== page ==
Russia has dismissed claims its planes caused “disruption to civil aviation” in the UK this week, saying its actions were not “threatening” or “disruptive”.
The UK Foreign Office said the Russian planes, which came near UK airspace on Wednesday before being “escorted” by RAF jets, were “part of an increasing pattern of out-of-area operations”.
Russia’s ambassador to the UK said the concerns were “not understandable”.
He insisted the patrols were “routine” and met “international legal norms”.
Typhoon fighters were scrambled from RAF Lossiemouth and RAF Coningsby to escort the Russian aircraft, and the RAF said the mission lasted 12 hours.
The Foreign Office refused to give details of the disruption to civil aviation.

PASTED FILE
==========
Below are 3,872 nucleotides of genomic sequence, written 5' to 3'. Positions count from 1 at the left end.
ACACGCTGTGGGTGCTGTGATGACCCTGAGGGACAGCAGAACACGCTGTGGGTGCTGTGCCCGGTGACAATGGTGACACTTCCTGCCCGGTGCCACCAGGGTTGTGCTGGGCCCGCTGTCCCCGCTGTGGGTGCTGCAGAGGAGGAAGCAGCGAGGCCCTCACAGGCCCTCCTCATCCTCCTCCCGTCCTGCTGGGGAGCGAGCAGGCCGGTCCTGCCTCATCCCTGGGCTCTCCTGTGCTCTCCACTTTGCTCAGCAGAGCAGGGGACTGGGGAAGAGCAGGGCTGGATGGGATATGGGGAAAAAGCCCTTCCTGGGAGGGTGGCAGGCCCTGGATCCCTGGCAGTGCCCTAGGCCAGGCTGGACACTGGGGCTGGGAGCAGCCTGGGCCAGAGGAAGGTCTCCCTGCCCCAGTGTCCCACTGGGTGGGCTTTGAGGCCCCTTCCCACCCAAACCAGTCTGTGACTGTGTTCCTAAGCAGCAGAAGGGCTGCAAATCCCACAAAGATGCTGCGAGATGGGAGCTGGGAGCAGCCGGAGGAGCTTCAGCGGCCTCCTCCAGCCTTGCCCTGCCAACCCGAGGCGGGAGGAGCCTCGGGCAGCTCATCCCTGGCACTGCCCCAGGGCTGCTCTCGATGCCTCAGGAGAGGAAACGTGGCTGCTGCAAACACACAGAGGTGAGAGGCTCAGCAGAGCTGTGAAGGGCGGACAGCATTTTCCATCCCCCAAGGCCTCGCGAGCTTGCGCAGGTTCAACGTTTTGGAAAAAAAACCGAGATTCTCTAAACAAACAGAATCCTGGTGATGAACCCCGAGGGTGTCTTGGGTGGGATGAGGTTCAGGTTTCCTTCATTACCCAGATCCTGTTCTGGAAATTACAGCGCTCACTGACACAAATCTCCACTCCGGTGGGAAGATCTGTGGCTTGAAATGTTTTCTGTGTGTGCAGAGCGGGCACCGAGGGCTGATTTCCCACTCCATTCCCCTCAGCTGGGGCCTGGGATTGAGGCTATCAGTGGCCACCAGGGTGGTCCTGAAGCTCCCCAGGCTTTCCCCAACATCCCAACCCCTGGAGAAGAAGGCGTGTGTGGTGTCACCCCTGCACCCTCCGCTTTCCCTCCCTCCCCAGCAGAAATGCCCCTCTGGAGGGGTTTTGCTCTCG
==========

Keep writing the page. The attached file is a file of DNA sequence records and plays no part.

BBC defence correspondent Jonathan Beale said the Russian planes – two Tu-95 Bear H bombers – came within 25 miles of the UK.
They travelled from the north, past the west coast of Ireland and to the English Channel before turning and going back the way they had come, he said.
He said the bombers did not file a flight plan, did not have their transponders switched on and “weren’t talking to air traffic control”.
In a statement, the Russian embassy in the UK said ambassador Alexander Yakovenko had met with British officials to discuss the issue.
The statement said: “This flight (as all other routine flights of the Russian military aircraft) was carried out in strict compliance with the international legal norms including international flight rules and regulations, without violation of other countries’ airspace, therefore it cannot be regarded as threatening, destabilising or disruptive.”